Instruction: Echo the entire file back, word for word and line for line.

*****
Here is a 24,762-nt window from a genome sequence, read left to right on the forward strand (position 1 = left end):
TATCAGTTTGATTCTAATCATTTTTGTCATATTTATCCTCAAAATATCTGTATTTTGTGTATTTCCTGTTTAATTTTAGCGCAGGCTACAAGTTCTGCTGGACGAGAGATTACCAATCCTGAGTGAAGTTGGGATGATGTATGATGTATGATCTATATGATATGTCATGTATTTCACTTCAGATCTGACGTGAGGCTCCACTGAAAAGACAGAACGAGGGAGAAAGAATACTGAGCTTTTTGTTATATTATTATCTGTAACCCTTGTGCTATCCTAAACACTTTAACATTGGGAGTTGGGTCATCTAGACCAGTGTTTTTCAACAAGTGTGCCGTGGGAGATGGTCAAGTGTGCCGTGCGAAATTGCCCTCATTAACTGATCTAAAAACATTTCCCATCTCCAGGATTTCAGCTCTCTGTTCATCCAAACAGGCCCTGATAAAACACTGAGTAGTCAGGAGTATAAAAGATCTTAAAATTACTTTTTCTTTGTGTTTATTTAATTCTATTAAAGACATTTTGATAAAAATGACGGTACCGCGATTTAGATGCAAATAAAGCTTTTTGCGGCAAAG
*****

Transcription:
Here is a 24,762-nt window from a genome sequence, read left to right on the forward strand (position 1 = left end):
TATCAGTTTGATTCTAATCATTTTTGTCATATTTATCCTCAAAATATCTGTATTTTGTGTATTTCCTGTTTAATTTTAGCGCAGGCTACAAGTTCTGCTGGACGAGAGATTACCAATCCTGAGTGAAGTTGGGATGATGTATGATGTATGATCTATATGATATGTCATGTATTTCACTTCAGATCTGACGTGAGGCTCCACTGAAAAGACAGAACGAGGGAGAAAGAATACTGAGCTTTTTGTTATATTATTATCTGTAACCCTTGTGCTATCCTAAACACTTTAACATTGGGAGTTGGGTCATCTAGACCAGTGTTTTTCAACAAGTGTGCCGTGGGAGATGGTCAAGTGTGCCGTGCGAAATTGCCCTCATTAACTGATCTAAAAACATTTCCCATCTCCAGGATTTCAGCTCTCTGTTCATCCAAACAGGCCCTGATAAAACACTGAGTAGTCAGGAGTATAAAAGATCTTAAAATTACTTTTTCTTTGTGTTTATTTAATTCTATTAAAGACATTTTGATAAAAATGACGGTACCGCGATTTAGATGCAAATAAAGCTTTTTGCGGCAAAG